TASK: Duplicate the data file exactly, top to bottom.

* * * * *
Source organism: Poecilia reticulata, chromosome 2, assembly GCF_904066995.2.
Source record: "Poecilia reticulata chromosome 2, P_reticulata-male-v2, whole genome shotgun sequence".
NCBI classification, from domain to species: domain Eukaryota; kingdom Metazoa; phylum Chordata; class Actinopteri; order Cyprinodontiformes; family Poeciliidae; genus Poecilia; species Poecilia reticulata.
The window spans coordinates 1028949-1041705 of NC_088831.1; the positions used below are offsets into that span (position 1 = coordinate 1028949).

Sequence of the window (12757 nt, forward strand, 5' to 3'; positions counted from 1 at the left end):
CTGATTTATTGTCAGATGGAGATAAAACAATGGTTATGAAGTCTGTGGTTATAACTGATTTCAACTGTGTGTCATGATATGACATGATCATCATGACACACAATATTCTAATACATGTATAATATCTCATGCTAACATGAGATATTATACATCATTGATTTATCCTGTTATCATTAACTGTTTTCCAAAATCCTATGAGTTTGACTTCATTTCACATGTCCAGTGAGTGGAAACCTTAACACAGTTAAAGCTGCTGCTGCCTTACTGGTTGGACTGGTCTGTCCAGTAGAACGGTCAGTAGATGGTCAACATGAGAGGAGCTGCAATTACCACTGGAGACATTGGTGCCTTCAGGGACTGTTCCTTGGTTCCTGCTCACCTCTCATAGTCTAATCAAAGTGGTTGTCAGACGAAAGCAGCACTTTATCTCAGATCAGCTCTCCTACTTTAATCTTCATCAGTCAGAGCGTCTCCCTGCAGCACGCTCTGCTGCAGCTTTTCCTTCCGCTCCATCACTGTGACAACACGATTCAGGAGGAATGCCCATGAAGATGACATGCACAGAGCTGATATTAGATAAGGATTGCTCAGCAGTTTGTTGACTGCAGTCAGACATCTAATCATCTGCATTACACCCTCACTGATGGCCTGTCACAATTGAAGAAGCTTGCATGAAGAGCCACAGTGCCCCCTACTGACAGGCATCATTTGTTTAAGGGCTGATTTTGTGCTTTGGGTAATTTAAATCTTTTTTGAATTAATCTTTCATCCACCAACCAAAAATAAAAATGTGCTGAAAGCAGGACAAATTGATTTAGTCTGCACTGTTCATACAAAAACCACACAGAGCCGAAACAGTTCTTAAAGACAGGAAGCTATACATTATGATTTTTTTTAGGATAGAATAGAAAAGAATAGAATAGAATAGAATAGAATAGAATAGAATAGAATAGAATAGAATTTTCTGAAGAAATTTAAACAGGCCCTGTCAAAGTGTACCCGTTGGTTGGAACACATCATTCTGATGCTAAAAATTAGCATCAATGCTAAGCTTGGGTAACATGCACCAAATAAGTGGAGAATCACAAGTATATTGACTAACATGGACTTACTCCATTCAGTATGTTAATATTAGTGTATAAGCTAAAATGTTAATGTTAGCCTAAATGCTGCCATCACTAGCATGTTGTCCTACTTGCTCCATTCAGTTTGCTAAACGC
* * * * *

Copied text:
Source organism: Poecilia reticulata, chromosome 2, assembly GCF_904066995.2.
Source record: "Poecilia reticulata chromosome 2, P_reticulata-male-v2, whole genome shotgun sequence".
NCBI classification, from domain to species: domain Eukaryota; kingdom Metazoa; phylum Chordata; class Actinopteri; order Cyprinodontiformes; family Poeciliidae; genus Poecilia; species Poecilia reticulata.
The window spans coordinates 1028949-1041705 of NC_088831.1; the positions used below are offsets into that span (position 1 = coordinate 1028949).

Sequence of the window (12757 nt, forward strand, 5' to 3'; positions counted from 1 at the left end):
CTGATTTATTGTCAGATGGAGATAAAACAATGGTTATGAAGTCTGTGGTTATAACTGATTTCAACTGTGTGTCATGATATGACATGATCATCATGACACACAATATTCTAATACATGTATAATATCTCATGCTAACATGAGATATTATACATCATTGATTTATCCTGTTATCATTAACTGTTTTCCAAAATCCTATGAGTTTGACTTCATTTCACATGTCCAGTGAGTGGAAACCTTAACACAGTTAAAGCTGCTGCTGCCTTACTGGTTGGACTGGTCTGTCCAGTAGAACGGTCAGTAGATGGTCAACATGAGAGGAGCTGCAATTACCACTGGAGACATTGGTGCCTTCAGGGACTGTTCCTTGGTTCCTGCTCACCTCTCATAGTCTAATCAAAGTGGTTGTCAGACGAAAGCAGCACTTTATCTCAGATCAGCTCTCCTACTTTAATCTTCATCAGTCAGAGCGTCTCCCTGCAGCACGCTCTGCTGCAGCTTTTCCTTCCGCTCCATCACTGTGACAACACGATTCAGGAGGAATGCCCATGAAGATGACATGCACAGAGCTGATATTAGATAAGGATTGCTCAGCAGTTTGTTGACTGCAGTCAGACATCTAATCATCTGCATTACACCCTCACTGATGGCCTGTCACAATTGAAGAAGCTTGCATGAAGAGCCACAGTGCCCCCTACTGACAGGCATCATTTGTTTAAGGGCTGATTTTGTGCTTTGGGTAATTTAAATCTTTTTTGAATTAATCTTTCATCCACCAACCAAAAATAAAAATGTGCTGAAAGCAGGACAAATTGATTTAGTCTGCACTGTTCATACAAAAACCACACAGAGCCGAAACAGTTCTTAAAGACAGGAAGCTATACATTATGATTTTTTTTAGGATAGAATAGAAAAGAATAGAATAGAATAGAATAGAATAGAATAGAATAGAATAGAATAGAATTTTCTGAAGAAATTTAAACAGGCCCTGTCAAAGTGTACCCGTTGGTTGGAACACATCATTCTGATGCTAAAAATTAGCATCAATGCTAAGCTTGGGTAACATGCACCAAATAAGTGGAGAATCACAAGTATATTGACTAACATGGACTTACTCCATTCAGTATGTTAATATTAGTGTATAAGCTAAAATGTTAATGTTAGCCTAAATGCTGCCATCACTAGCATGTTGTCCTACTTGCTCCATTCAGTTTGCTAAACGC